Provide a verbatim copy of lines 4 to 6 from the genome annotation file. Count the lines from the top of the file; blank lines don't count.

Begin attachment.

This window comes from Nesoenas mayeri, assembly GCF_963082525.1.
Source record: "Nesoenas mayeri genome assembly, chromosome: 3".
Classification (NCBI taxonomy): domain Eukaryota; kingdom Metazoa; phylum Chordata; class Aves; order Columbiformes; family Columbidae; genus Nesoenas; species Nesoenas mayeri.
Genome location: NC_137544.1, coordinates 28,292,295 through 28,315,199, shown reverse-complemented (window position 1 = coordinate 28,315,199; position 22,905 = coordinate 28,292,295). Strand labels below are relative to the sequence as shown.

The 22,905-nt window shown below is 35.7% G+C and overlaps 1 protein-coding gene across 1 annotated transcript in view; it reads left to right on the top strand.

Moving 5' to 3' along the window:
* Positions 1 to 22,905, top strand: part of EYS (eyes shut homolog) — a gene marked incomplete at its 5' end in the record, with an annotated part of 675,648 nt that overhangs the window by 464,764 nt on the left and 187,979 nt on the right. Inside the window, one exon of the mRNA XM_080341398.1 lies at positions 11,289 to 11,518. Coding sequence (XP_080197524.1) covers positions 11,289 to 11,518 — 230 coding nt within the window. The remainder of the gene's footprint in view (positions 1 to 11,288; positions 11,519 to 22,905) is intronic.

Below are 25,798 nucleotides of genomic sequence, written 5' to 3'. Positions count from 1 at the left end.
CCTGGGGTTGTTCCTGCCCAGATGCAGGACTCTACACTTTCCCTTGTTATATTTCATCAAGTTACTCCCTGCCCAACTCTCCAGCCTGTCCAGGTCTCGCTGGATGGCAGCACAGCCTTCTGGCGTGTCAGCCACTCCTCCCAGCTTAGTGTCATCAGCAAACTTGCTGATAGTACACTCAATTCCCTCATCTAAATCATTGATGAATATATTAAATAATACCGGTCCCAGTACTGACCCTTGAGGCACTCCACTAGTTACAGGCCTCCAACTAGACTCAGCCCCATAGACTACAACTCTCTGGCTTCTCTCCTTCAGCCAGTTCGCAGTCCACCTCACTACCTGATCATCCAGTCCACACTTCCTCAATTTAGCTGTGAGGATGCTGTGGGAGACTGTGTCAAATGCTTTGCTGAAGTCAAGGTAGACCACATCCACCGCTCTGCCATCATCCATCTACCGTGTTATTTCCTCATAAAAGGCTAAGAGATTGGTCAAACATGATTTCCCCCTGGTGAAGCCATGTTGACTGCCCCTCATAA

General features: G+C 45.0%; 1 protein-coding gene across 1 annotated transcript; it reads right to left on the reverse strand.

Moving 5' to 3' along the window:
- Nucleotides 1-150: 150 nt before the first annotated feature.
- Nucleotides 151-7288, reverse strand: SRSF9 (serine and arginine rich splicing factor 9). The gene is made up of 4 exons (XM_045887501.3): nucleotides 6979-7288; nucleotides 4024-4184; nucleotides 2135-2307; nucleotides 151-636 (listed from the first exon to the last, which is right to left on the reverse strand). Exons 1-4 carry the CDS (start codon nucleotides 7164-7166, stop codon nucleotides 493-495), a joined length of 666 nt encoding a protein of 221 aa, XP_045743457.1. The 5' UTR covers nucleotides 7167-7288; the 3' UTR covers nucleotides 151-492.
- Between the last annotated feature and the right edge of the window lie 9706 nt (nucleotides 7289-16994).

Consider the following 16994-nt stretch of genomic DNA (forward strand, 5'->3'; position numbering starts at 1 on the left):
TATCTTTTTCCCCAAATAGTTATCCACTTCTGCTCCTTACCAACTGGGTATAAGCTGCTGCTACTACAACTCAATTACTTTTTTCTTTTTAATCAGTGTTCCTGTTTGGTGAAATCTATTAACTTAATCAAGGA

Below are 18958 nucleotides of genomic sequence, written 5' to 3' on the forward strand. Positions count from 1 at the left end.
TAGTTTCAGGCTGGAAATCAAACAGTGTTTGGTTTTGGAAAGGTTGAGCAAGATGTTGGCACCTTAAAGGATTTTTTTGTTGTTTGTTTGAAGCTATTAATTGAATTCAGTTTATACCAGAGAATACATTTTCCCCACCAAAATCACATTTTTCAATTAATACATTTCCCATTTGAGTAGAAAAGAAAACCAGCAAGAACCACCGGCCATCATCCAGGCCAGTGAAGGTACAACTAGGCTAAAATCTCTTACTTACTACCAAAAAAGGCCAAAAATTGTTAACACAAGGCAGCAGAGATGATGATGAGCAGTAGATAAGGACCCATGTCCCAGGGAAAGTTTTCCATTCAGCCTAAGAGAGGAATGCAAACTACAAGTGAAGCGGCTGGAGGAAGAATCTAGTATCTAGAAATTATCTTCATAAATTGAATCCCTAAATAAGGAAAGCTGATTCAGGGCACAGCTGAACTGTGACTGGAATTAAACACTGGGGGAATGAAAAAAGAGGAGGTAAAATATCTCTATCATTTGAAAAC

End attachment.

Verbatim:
Genome location: NC_137544.1, coordinates 28,292,295 through 28,315,199, shown reverse-complemented (window position 1 = coordinate 28,315,199; position 22,905 = coordinate 28,292,295). Strand labels below are relative to the sequence as shown.

The 22,905-nt window shown below is 35.7% G+C and overlaps 1 protein-coding gene across 1 annotated transcript in view; it reads left to right on the top strand.

Moving 5' to 3' along the window: